Last week I was in San Diego, California for the national meeting of the Evangelical Theological Society where I presented a paper assessing the implications of identifying who was the first modern missionary. What follows is an excerpt from the first half of that paper. The entire paper will function as the first chapter in a new volume that chronicles the history of the International Mission Board from Kregel Academic, forthcoming in 2020.
Who’s On First?
When historians classify historical figures in terms of who was first to do something, even when the figures did not think of themselves by such classifications, sometimes the historical accounts can read like the famous Abbott and Costello skit, “Who’s on First?” This is very much the case with the ongoing scholarship surrounding who was the first modern missionary or who should be termed “the Father of Modern Missions.” Sometimes, when I read these, a skit like this comes to my mind:
Who was on the mission field first?
That’s what I am asking, who?
What’s on second?
I thought Judson was second.
No, what’s on second. I don’t know is on third.
Who’s on first?
Who is on first, Liele or Carey?
Who’s on first. I don’t know Liele or Carey.
So you don’t know Liele, Carey, or who’s on third?
Who’s on first!
But, this skit aside, what is taking place among historians is important for it reveals that the entire story has not been told of who all helped propel Protestants to contribute to the growing task of global evangelism in the late 18th century. The purpose of this paper is to answer the question, “Who’s on First?” and does it matter?
That is, this paper will acknowledge that George Liele was the first modern missionary and that it is right to consider William Carey the father of modern missions, but I hope to do more than that. Yes, some dates and who did what on which day are vital for understanding the historical task, but George Liele’s contribution is far greater than just that he was first. I’m afraid in our efforts to reclaim him, we’ve also limited him. And then there is the matter of how he or Carey considered themselves. What would they make of all these titles?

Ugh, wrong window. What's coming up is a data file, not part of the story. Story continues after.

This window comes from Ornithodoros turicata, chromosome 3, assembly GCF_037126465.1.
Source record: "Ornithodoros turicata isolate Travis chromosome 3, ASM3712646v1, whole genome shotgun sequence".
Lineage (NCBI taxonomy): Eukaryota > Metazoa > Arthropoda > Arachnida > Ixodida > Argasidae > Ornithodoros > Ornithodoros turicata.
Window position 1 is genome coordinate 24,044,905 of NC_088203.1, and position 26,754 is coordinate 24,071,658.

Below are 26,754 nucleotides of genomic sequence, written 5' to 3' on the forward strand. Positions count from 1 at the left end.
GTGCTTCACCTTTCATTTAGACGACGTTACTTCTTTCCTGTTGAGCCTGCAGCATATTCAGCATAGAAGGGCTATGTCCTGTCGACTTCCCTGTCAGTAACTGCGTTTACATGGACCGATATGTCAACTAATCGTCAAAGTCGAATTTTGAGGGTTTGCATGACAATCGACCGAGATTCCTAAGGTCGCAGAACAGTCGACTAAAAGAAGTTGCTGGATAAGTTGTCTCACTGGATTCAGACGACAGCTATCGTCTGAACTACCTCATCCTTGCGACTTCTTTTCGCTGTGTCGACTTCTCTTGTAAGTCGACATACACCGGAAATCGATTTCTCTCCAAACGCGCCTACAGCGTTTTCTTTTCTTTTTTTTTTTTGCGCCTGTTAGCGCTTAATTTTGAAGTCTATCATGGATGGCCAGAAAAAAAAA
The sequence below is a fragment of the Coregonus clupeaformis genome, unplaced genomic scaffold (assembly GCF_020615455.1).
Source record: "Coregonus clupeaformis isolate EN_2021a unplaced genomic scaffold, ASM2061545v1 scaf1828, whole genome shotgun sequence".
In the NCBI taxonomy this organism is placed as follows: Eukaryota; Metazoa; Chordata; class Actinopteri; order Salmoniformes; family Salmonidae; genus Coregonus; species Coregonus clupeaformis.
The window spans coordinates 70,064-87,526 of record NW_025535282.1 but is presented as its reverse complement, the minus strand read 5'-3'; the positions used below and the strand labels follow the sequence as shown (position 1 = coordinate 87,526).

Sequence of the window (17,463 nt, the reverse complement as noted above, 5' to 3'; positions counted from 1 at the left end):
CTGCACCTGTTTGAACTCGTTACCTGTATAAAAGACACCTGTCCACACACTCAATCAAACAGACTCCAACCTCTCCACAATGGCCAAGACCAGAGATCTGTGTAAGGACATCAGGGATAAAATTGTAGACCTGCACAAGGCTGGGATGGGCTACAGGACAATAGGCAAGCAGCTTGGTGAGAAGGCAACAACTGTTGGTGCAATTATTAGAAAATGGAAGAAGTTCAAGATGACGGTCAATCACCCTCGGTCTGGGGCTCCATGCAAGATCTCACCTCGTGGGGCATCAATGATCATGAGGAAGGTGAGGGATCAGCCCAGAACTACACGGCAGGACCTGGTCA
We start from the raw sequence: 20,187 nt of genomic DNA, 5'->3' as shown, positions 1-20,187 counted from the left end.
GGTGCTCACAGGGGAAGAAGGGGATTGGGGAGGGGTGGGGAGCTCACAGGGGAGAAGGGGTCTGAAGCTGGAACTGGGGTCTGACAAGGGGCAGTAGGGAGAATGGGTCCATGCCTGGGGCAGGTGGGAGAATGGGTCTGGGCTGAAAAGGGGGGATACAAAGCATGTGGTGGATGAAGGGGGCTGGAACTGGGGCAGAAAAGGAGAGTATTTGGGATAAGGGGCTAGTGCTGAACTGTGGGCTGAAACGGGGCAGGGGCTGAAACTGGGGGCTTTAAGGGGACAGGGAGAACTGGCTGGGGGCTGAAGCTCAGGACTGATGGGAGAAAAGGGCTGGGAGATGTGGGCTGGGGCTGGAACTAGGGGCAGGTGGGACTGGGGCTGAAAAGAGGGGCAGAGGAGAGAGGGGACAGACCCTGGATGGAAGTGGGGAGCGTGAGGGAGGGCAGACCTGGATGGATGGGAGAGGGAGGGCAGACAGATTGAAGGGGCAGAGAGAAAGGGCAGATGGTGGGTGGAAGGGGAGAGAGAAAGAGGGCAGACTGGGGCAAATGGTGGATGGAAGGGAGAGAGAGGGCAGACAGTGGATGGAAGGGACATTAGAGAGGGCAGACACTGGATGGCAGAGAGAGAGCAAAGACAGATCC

A Suggested Methodology
Among Baptist historians, there has been an ongoing methodological discussion about how best one is to interpret the Baptist tradition. Some have argued for a single source or “monogenesis” of great authority that anchors the Baptist tradition, which I argue in another essay, is largely an unhelpful contribution especially as it finds expression in ultra-successionist forms. Most have, instead, acknowledged that there is a multi-source or “polygenesis” influence that comprises the Baptist tradition. Baptists are a product of the Reformation, yes, but their organization formation comes in England later, for example.
In addition, another historian, William Brackney, has argued that a better way is to think of the various epochs of the Baptist movement is a “genetic approach that attempts to make a historical connection between the various streams of Baptist thought, while allowing for diversity in evolved thinking.” This idea of searching for shared DNA, if you will, has merit, but I am afraid it sometimes loses theological precision. Timothy George also used a genetics metaphor when describing his methodology, “Historical theology is the genetic study of Christian faith and doctrine …. [that] investigates the nuances and modalities, the developments and deviations, of the efforts of all Christians.” I like the specificity here best as it attempts to find common doctrinal commitments and seeks to leave no person left behind.
What does this have to do with an assessment of the modern missions movement? What I am suggesting with this essay is that historians are thinking in an unhelpful way about modern missions leaders when thinking merely in terms of chronology our progeny. However, this is not to say it is unhelpful to identify who might be the first to do something or from whom a tradition developed. I affirm those clarifying efforts. Rather, I am saying that when assessing the modern missions movement, we need to do more than that if we are going to capture with faithfulness the movement itself.
Thus instead of monogenesis, polygenesis, or a genetic approach, I’d like to present what I call a symphonious approach for assessing the modern missions movement. This era in history is, after all, a movement, and much like the musical use of that term, we see much more similar themes: there are many diverse and complementary components that make up a symphony. For the symphony to achieve its desired sound, all must play their part. Symphonies usually are comprised of four movements that each tell part of the story at different speeds and intensity.